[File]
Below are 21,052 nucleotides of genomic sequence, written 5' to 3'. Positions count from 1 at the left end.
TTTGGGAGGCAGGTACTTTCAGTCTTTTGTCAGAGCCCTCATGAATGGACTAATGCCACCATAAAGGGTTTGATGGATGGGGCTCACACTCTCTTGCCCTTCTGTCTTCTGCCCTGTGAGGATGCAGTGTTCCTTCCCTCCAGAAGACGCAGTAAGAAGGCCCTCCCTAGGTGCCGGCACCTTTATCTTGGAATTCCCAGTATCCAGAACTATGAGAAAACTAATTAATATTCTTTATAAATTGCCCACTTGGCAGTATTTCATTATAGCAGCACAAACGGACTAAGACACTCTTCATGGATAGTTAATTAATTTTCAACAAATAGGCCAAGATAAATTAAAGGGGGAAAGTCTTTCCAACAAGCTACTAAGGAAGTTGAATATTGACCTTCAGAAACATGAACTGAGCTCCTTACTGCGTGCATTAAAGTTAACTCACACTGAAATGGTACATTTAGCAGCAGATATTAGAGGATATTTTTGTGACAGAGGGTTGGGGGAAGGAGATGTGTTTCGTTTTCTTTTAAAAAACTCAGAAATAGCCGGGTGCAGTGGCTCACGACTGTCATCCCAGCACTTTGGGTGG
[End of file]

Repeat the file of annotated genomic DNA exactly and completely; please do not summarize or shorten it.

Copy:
Below are 21,052 nucleotides of genomic sequence, written 5' to 3'. Positions count from 1 at the left end.
TTTGGGAGGCAGGTACTTTCAGTCTTTTGTCAGAGCCCTCATGAATGGACTAATGCCACCATAAAGGGTTTGATGGATGGGGCTCACACTCTCTTGCCCTTCTGTCTTCTGCCCTGTGAGGATGCAGTGTTCCTTCCCTCCAGAAGACGCAGTAAGAAGGCCCTCCCTAGGTGCCGGCACCTTTATCTTGGAATTCCCAGTATCCAGAACTATGAGAAAACTAATTAATATTCTTTATAAATTGCCCACTTGGCAGTATTTCATTATAGCAGCACAAACGGACTAAGACACTCTTCATGGATAGTTAATTAATTTTCAACAAATAGGCCAAGATAAATTAAAGGGGGAAAGTCTTTCCAACAAGCTACTAAGGAAGTTGAATATTGACCTTCAGAAACATGAACTGAGCTCCTTACTGCGTGCATTAAAGTTAACTCACACTGAAATGGTACATTTAGCAGCAGATATTAGAGGATATTTTTGTGACAGAGGGTTGGGGGAAGGAGATGTGTTTCGTTTTCTTTTAAAAAACTCAGAAATAGCCGGGTGCAGTGGCTCACGACTGTCATCCCAGCACTTTGGGTGG